The Village of North Hills Planning Board will hear more testimony about a proposed subdivision at the former site of the Insifada Retreat House at its March 9 meeting.
The board will continue a public hearing that night for Manhasset Bay Group’s application to build 46 homes on the 30.43-acre site, and the developer will present a draft scope, an outline for a thorough environmental study of the proposed development.
The developer won’t have any new information to present about the project, attorney Anthony Guardino said Thursday. But the public will be able to comment on the plans and give feedback about the scope for the environmental review.
“We’ll be listening to the (village) to see what they’re going to require from us as far as an environmental impact statement,” Guardino said.
The developer was required to create the scope after the Planning Board ruled last month the project would have a significant environmental impact on the area.
The board’s positive declaration under the State Environmental Quality Review Act asked Manhasset Bay Group to evaluate impacts on ecological resources, appearance, water resources and traffic at the property off Searingtown Road.
Guardino has said that decision wasn’t unexpected, and the scope was submitted a day after the ruling.
Consultants are working to study the issues the board raised, he said last month.
At the March hearing, the Planning Board will hear public comment about other environmental issues that should be studied, Guardino said. It will then issue a final scope dictating the full content of the study, he said.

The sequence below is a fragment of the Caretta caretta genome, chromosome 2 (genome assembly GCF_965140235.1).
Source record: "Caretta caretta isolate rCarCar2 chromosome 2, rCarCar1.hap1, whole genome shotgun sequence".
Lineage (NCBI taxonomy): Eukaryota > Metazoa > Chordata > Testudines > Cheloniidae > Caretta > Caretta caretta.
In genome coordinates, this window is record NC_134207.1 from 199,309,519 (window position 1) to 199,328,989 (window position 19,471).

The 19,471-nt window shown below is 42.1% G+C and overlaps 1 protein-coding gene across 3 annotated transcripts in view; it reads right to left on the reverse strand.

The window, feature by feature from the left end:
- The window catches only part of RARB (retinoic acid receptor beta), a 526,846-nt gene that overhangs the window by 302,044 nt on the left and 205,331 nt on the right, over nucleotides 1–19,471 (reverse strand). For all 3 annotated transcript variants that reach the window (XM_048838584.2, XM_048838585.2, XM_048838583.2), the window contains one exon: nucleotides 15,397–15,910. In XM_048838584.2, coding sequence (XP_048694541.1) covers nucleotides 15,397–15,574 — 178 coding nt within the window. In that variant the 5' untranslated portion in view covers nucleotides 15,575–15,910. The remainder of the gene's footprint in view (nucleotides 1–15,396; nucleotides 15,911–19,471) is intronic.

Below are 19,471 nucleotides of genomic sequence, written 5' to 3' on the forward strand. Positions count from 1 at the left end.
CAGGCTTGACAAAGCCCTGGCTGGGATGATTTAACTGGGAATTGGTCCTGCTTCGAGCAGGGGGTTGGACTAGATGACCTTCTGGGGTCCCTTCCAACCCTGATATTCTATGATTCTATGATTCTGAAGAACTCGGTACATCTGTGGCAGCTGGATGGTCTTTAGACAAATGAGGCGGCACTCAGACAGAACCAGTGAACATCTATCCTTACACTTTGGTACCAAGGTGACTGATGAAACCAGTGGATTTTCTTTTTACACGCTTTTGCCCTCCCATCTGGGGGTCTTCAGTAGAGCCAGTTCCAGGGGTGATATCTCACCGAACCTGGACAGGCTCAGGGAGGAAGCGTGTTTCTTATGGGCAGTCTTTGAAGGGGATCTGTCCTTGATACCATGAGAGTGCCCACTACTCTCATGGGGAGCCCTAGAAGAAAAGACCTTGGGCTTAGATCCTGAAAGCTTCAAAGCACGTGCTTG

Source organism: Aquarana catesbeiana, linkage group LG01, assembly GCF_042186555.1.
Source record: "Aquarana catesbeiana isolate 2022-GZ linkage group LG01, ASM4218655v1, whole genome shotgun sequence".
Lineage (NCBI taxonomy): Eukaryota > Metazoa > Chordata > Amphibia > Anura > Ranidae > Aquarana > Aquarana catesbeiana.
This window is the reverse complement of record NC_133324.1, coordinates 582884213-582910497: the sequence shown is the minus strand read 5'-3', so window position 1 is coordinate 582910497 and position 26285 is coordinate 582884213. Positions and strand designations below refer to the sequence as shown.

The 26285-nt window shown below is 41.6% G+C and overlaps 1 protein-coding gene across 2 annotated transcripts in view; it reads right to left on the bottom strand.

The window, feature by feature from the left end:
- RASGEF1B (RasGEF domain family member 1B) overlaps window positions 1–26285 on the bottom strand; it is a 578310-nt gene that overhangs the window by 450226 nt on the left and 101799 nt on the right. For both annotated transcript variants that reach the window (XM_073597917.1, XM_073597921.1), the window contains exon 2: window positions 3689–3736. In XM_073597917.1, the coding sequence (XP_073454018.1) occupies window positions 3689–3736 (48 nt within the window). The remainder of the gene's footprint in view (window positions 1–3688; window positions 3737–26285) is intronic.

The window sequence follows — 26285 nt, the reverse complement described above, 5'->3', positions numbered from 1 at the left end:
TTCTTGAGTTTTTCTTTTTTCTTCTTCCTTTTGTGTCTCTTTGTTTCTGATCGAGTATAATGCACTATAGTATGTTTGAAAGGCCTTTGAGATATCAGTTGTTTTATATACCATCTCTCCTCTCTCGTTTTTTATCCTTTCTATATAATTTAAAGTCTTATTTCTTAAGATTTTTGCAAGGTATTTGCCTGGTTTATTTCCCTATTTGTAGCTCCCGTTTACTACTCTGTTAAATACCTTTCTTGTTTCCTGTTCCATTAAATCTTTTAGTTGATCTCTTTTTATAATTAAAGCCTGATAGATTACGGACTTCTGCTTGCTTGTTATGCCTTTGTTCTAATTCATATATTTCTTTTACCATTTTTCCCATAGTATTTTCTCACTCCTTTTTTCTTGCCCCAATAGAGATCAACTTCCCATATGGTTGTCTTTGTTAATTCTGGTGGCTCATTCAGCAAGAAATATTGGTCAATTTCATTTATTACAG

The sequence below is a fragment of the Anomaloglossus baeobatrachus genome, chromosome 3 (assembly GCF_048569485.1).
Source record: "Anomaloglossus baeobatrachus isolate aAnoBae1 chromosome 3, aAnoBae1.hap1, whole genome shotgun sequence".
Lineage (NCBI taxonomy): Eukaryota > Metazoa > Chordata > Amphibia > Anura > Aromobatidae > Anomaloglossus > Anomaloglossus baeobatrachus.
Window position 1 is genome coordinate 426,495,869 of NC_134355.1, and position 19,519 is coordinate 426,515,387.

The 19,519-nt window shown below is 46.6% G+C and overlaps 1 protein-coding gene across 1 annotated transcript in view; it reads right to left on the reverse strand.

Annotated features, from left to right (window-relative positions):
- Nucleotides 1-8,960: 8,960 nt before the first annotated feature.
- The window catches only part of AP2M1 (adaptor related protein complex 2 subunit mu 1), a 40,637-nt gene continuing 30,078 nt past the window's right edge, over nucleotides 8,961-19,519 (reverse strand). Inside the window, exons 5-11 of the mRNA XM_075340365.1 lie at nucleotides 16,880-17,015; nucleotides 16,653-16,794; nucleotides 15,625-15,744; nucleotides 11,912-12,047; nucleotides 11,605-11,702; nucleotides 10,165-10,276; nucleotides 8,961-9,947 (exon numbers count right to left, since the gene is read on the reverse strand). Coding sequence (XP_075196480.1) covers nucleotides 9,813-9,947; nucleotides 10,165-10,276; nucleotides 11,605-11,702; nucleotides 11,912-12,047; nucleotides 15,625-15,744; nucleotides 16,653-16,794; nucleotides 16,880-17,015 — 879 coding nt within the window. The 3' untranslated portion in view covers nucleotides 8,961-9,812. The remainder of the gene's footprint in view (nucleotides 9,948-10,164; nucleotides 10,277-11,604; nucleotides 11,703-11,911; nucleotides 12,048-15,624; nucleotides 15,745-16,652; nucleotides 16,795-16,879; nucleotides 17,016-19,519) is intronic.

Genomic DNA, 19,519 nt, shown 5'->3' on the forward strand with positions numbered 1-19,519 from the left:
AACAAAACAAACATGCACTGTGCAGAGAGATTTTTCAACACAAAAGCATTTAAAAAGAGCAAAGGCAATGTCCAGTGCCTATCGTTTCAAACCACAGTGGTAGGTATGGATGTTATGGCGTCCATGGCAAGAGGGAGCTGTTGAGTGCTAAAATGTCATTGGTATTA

“That is our roadmap,” Guardino said. “That’s basically the outline of all the items that we need to make sure are studied in that environmental impact statement.
The village will make determinations about the project “at appropriate times when permitted by law,” Village Attorney A. Thomas Levin said in an email.
Manhasset Bay Group has been trying to develop a subdivision on the site since 2014 and reduced the proposed number of homes from 51 to 46 this year, with plans saying the houses would sit on lots between a half-acre and one acre in size.
The company, incorporated in Delaware and led by four Hong Kong real estate magnates, purchased the property from the Jesuit Order of the Catholic Church for $36.5 million in July 2013.
It subsequently demolished the historic but dilapidated house, built in the early 20th century, over sustained protest from local civic and historic preservation groups. Efforts to stop the demolition and designate it a historic landmark ultimately failed.
In a Jan. 31 email, Council of Greater Manhasset Civic Associations President Richard Bentley said he thinks the village should have required the developer to submit a plan that complies with SEQRA before it approved the house’s demolition.
“Gone forever is the historical structure and the human services it provided, and so too is the greenspace that once graced this 30-acre site,” Bentley wrote.
Bentley also said he worries the project could increase pressure on schools and nearby infrastructure.
Guardino said he disagreed with Bentley’s comments, and the village and the developer “are both applying the letter and the spirit of the State Environmental Quality Review Act.”
Levin said the village followed all applicable legal requirements in issuing the demolition permit, an action that fell under the building department’s authority.